Meili Robots: Universal Fleet Management System for Mobile Robots

The growing demand for mobile robots has led to an increased number of warehouses around the globe adopting automation, with the warehouse automation market predicted to double by 2026. However, with increased automation come interoperability challenges. Many warehouses, logistic centers, factories, and even hospitals are deploying robots supplied by different manufacturers. In 2019, Meili Robots was founded to tackle interoperability issues after seeing just how many warehouses and manufacturers were using a mixed-vendor fleet and experiencing cross-compatibility issues between systems.

The trend for robots in warehouses or manufacturing is increasingly moving towards mixed-vendor fleets — fleets with different types of robots from different manufacturers. One robot might be for pallets, another for stock taking, and a third for moving goods like individual boxes or raw materials. All of these robots come with their own, unique fleet management systems, but there is no cross-compatibility between these systems. As a result, they end up working individually, rather than collectively. This is where Meili Robots comes in, with their universal fleet management system, Meili FMS, acting as a unifier.

When it comes to the backend, Meili FMS has three core features: one, enabling the robots to work collectively, two, smart task management which ensures the robots are always in use, and lastly, navigation, which ensures that the robots know where to go and that the coordinates are always correct.


Clearly, the challenge Meili Robots is addressing is interoperability. There is much more choice on the market these days when it comes to robots, making it more likely that the different robots within mixed-vendor fleets come with their own fleet manager.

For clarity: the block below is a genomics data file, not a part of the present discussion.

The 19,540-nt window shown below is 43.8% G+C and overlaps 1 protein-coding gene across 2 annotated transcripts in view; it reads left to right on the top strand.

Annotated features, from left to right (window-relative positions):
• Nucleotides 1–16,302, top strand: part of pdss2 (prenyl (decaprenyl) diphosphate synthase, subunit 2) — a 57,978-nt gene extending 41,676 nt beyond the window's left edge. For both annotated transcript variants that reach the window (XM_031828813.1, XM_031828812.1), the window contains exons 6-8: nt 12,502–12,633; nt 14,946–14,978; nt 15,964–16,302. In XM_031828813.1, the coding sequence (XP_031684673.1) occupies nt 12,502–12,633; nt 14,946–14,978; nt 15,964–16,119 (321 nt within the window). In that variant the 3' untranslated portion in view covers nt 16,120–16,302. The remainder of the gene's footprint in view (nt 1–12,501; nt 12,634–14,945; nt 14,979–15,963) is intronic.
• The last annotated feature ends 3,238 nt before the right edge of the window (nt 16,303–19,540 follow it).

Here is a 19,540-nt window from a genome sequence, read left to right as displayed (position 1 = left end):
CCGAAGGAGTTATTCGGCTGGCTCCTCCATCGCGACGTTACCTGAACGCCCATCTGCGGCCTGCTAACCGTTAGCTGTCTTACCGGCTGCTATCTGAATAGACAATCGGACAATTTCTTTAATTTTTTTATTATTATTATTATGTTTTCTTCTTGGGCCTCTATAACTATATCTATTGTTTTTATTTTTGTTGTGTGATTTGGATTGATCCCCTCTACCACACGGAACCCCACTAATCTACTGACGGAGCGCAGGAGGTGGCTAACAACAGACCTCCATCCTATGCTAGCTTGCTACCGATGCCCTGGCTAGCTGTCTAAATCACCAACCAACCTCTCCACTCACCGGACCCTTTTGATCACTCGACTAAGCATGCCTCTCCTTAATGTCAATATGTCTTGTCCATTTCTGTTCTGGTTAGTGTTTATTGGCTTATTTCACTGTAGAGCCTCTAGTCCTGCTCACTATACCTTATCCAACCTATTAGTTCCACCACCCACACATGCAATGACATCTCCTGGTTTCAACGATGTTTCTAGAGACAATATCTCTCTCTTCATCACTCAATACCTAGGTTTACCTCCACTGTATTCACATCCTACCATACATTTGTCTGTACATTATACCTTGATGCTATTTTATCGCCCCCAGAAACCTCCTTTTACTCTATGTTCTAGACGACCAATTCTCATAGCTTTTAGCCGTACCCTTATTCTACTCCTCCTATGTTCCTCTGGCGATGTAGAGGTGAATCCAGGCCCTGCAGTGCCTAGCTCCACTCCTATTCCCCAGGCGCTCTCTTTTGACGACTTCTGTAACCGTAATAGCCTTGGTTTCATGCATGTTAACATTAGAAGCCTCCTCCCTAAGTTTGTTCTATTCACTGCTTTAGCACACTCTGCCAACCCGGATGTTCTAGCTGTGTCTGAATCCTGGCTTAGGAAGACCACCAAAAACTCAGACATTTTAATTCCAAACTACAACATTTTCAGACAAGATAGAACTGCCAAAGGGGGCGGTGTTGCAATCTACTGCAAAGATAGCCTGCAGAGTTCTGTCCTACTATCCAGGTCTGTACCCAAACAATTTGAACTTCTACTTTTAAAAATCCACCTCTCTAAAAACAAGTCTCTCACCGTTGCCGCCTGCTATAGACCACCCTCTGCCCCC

“This is where the lack of cross-compatibility in legacy systems becomes a problem,” says Aldus von der Burg. “Companies are aware of the challenge and are looking for the solution that removes this headache.

“There are two types of customers we get, on the market level. The first one has a mixed fleet, is struggling, and is looking for answers as to how to unify the fleet. They’re invested in hardware, and they want to get the most from it. The second has a system already and only uses one robot vendor, but they want something simpler and easier to use when it comes to the interface.”

Meili Robots is currently running a number of pilots with their solution, ranging from startups to more established companies in, for example, logistics and manufacturing. Customers are testing Meili FMS as either an alternative solution to what they already have or as an answer to heterogeneous fleets (mixed fleets).

IoT & Connectivity

Industry 4.0 is all about cross-compatibility. Meili FMS is heavily orientated on mobile robots, which is why the company does not want to spread too thin by being responsible for inventory or warehouse management.